The latest expansion for the console version of Monster Hunter World: Iceborne has shipped 2.5 million copies worldwide. In a press release, developer/publisher Capcom stated the series has “sparked a social phenomenon known as the ‘Monster Hunter Craze’ by introducing a new kind of communication style for players through cooperative play focused on hunting monsters with their friends”.
Launched in January 2018, Monster Hunter World shifted 5 million units during its opening weekend, hitting 7.5 million copies sold by March 31st and helping Capcom to double its profits and making the game Capcom’s biggest selling title of all-time. Now the “a mega-hit” game Monster Hunter World has hit 13.1 million units shipped as of June 30, 2019 – “the first title in Capcom’s history to achieve this record-high” – and reached cumulative sales of the series “exceeding 58 million units as of September 13th, 2019” owed in part to its release on PC.
Of course, Capcom’s recent success isn’t solely attributable to Monster Hunter World; Resident Evil VII, Resident Evil 2 (Remake), Monster Hunter XX on Switch (a Japan-only title), and Switch-exclusive Ultra Street Fighter II: The Final Challengers also contributed to Capcom’s recent solid fiscal performance.
In this most recent press release, Capcom stated it “remains firmly committed to satisfying the expectations of all stakeholders by leveraging its industry-leading game development capabilities in order to create highly entertaining gameplay experiences”.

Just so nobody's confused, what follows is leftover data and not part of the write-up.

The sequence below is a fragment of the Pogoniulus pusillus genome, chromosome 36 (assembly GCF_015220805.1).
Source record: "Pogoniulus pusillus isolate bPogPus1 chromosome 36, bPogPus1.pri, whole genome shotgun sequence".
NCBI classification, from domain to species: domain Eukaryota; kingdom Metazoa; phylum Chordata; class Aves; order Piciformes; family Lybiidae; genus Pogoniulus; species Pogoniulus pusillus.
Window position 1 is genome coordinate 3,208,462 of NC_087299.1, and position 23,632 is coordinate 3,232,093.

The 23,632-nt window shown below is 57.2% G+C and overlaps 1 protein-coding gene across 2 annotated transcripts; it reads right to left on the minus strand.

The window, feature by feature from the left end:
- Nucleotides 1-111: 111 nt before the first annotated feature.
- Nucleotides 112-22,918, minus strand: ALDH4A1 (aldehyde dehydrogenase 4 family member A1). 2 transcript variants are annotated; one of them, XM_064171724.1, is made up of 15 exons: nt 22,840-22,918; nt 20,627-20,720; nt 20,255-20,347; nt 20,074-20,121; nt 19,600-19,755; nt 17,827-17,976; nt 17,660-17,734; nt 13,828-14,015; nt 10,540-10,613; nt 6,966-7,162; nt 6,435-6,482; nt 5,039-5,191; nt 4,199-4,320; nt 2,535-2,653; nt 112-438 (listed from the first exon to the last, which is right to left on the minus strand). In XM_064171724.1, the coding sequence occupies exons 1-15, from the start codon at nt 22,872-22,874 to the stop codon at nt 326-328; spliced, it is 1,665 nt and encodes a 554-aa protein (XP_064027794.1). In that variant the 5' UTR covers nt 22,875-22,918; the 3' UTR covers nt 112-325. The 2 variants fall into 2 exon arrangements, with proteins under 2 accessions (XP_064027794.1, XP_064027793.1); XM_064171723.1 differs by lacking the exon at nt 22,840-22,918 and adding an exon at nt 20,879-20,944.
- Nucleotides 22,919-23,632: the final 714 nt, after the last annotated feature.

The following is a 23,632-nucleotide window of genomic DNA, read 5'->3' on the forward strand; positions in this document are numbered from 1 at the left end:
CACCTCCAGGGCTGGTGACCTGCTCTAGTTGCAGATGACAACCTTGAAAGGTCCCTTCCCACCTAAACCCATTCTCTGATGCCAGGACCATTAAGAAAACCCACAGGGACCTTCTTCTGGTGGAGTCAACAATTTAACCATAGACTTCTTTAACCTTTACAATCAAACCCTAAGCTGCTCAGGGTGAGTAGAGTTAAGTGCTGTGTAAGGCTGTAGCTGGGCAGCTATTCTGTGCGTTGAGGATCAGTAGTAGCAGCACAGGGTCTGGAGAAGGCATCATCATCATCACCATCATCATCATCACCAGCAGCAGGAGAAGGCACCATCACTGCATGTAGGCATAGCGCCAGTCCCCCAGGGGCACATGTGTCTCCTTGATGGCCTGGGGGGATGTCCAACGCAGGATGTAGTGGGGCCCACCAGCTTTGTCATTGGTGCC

Monster Hunter World: Iceborne is a newly released premium expansion for the vanilla game, featuring “a full narrative experience that continues from the ending of MH:W, bringing players to a vast new area known as the Hoarfrost Reach”.
Koei Tecmo Games was recently ordered to pay Capcom almost $1.5 million in compensation after a court agreed that Koei Tecmo had infringed upon two of Capcom’s patent. The ¥157 million settlement – which consists of ¥144m in damages and ¥13.1m in legal fees – follows a court case that was filed in 2014 accusing Koei Tecmo of infringing upon Patent #3350773 (Patent A) and Patent #3295771 (Patent B). Initially, the courts threw out the Patent A claim, but a ruling from the Intellectual Property High Court has reversed that decision and now recognises that Capcom’s patents were infringed upon.